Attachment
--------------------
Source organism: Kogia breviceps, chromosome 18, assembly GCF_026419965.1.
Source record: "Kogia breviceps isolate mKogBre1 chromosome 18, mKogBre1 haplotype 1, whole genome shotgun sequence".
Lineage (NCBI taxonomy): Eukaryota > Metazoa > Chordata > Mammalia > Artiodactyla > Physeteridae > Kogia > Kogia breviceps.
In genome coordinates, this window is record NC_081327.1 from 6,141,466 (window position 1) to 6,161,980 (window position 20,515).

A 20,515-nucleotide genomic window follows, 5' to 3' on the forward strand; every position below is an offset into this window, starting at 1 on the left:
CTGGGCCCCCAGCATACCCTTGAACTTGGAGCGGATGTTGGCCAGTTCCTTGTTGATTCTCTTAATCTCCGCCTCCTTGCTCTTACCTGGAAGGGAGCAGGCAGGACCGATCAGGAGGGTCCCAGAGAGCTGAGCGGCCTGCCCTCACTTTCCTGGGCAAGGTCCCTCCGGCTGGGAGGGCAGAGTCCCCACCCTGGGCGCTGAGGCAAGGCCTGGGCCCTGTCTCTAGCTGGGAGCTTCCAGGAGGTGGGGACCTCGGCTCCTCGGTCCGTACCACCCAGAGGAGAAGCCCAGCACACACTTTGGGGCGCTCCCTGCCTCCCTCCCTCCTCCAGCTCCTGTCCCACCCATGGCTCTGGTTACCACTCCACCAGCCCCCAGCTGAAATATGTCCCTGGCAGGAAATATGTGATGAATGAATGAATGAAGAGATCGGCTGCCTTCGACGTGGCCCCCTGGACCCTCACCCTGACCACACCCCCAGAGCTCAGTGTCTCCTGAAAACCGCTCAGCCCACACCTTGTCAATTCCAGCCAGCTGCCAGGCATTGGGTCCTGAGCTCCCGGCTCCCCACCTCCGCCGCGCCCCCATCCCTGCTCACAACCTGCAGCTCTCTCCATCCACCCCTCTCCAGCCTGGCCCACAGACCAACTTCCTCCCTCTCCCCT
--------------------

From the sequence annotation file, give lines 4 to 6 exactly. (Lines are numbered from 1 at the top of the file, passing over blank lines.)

In genome coordinates, this window is record NC_081327.1 from 6,141,466 (window position 1) to 6,161,980 (window position 20,515).

A 20,515-nucleotide genomic window follows, 5' to 3' on the forward strand; every position below is an offset into this window, starting at 1 on the left:
CTGGGCCCCCAGCATACCCTTGAACTTGGAGCGGATGTTGGCCAGTTCCTTGTTGATTCTCTTAATCTCCGCCTCCTTGCTCTTACCTGGAAGGGAGCAGGCAGGACCGATCAGGAGGGTCCCAGAGAGCTGAGCGGCCTGCCCTCACTTTCCTGGGCAAGGTCCCTCCGGCTGGGAGGGCAGAGTCCCCACCCTGGGCGCTGAGGCAAGGCCTGGGCCCTGTCTCTAGCTGGGAGCTTCCAGGAGGTGGGGACCTCGGCTCCTCGGTCCGTACCACCCAGAGGAGAAGCCCAGCACACACTTTGGGGCGCTCCCTGCCTCCCTCCCTCCTCCAGCTCCTGTCCCACCCATGGCTCTGGTTACCACTCCACCAGCCCCCAGCTGAAATATGTCCCTGGCAGGAAATATGTGATGAATGAATGAATGAAGAGATCGGCTGCCTTCGACGTGGCCCCCTGGACCCTCACCCTGACCACACCCCCAGAGCTCAGTGTCTCCTGAAAACCGCTCAGCCCACACCTTGTCAATTCCAGCCAGCTGCCAGGCATTGGGTCCTGAGCTCCCGGCTCCCCACCTCCGCCGCGCCCCCATCCCTGCTCACAACCTGCAGCTCTCTCCATCCACCCCTCTCCAGCCTGGCCCACAGACCAACTTCCTCCCTCTCCCCT